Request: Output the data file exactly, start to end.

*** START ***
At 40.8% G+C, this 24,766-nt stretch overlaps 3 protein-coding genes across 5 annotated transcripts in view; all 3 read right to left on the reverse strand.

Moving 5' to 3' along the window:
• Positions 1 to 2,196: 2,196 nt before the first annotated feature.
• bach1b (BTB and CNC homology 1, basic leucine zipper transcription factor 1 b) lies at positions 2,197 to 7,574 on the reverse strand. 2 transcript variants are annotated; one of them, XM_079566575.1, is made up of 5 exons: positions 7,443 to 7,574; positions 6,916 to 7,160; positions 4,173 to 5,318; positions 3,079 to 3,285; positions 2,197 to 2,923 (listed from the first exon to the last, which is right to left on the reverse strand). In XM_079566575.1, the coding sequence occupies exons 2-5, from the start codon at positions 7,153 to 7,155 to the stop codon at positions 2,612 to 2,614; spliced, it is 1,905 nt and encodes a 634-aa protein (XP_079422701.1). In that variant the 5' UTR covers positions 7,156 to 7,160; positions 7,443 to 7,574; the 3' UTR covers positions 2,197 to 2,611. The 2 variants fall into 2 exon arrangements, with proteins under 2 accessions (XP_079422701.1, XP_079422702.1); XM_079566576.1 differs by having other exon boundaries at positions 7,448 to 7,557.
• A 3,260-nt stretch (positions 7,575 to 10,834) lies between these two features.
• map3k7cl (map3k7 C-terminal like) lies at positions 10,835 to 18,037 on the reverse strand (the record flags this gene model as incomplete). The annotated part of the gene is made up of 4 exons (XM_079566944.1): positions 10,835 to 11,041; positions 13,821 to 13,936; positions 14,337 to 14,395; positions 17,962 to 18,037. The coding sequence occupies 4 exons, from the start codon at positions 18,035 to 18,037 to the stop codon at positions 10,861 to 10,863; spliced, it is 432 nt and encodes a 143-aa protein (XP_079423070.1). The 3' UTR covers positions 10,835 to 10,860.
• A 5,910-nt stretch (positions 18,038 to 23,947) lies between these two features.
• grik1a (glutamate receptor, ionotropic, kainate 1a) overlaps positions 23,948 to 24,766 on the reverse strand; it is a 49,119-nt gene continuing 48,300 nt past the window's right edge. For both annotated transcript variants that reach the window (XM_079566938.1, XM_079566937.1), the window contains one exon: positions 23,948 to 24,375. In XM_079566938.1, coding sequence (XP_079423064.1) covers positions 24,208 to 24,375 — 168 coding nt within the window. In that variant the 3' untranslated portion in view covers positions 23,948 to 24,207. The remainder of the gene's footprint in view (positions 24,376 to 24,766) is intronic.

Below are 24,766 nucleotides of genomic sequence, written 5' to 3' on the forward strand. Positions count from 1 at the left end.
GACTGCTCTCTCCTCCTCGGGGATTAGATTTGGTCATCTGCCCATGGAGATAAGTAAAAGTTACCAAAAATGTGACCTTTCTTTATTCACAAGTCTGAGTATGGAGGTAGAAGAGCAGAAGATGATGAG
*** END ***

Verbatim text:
At 40.8% G+C, this 24,766-nt stretch overlaps 3 protein-coding genes across 5 annotated transcripts in view; all 3 read right to left on the reverse strand.

Moving 5' to 3' along the window:
• Positions 1 to 2,196: 2,196 nt before the first annotated feature.
• bach1b (BTB and CNC homology 1, basic leucine zipper transcription factor 1 b) lies at positions 2,197 to 7,574 on the reverse strand. 2 transcript variants are annotated; one of them, XM_079566575.1, is made up of 5 exons: positions 7,443 to 7,574; positions 6,916 to 7,160; positions 4,173 to 5,318; positions 3,079 to 3,285; positions 2,197 to 2,923 (listed from the first exon to the last, which is right to left on the reverse strand). In XM_079566575.1, the coding sequence occupies exons 2-5, from the start codon at positions 7,153 to 7,155 to the stop codon at positions 2,612 to 2,614; spliced, it is 1,905 nt and encodes a 634-aa protein (XP_079422701.1). In that variant the 5' UTR covers positions 7,156 to 7,160; positions 7,443 to 7,574; the 3' UTR covers positions 2,197 to 2,611. The 2 variants fall into 2 exon arrangements, with proteins under 2 accessions (XP_079422701.1, XP_079422702.1); XM_079566576.1 differs by having other exon boundaries at positions 7,448 to 7,557.
• A 3,260-nt stretch (positions 7,575 to 10,834) lies between these two features.
• map3k7cl (map3k7 C-terminal like) lies at positions 10,835 to 18,037 on the reverse strand (the record flags this gene model as incomplete). The annotated part of the gene is made up of 4 exons (XM_079566944.1): positions 10,835 to 11,041; positions 13,821 to 13,936; positions 14,337 to 14,395; positions 17,962 to 18,037. The coding sequence occupies 4 exons, from the start codon at positions 18,035 to 18,037 to the stop codon at positions 10,861 to 10,863; spliced, it is 432 nt and encodes a 143-aa protein (XP_079423070.1). The 3' UTR covers positions 10,835 to 10,860.
• A 5,910-nt stretch (positions 18,038 to 23,947) lies between these two features.
• grik1a (glutamate receptor, ionotropic, kainate 1a) overlaps positions 23,948 to 24,766 on the reverse strand; it is a 49,119-nt gene continuing 48,300 nt past the window's right edge. For both annotated transcript variants that reach the window (XM_079566938.1, XM_079566937.1), the window contains one exon: positions 23,948 to 24,375. In XM_079566938.1, coding sequence (XP_079423064.1) covers positions 24,208 to 24,375 — 168 coding nt within the window. In that variant the 3' untranslated portion in view covers positions 23,948 to 24,207. The remainder of the gene's footprint in view (positions 24,376 to 24,766) is intronic.

Below are 24,766 nucleotides of genomic sequence, written 5' to 3' on the forward strand. Positions count from 1 at the left end.
GACTGCTCTCTCCTCCTCGGGGATTAGATTTGGTCATCTGCCCATGGAGATAAGTAAAAGTTACCAAAAATGTGACCTTTCTTTATTCACAAGTCTGAGTATGGAGGTAGAAGAGCAGAAGATGATGAG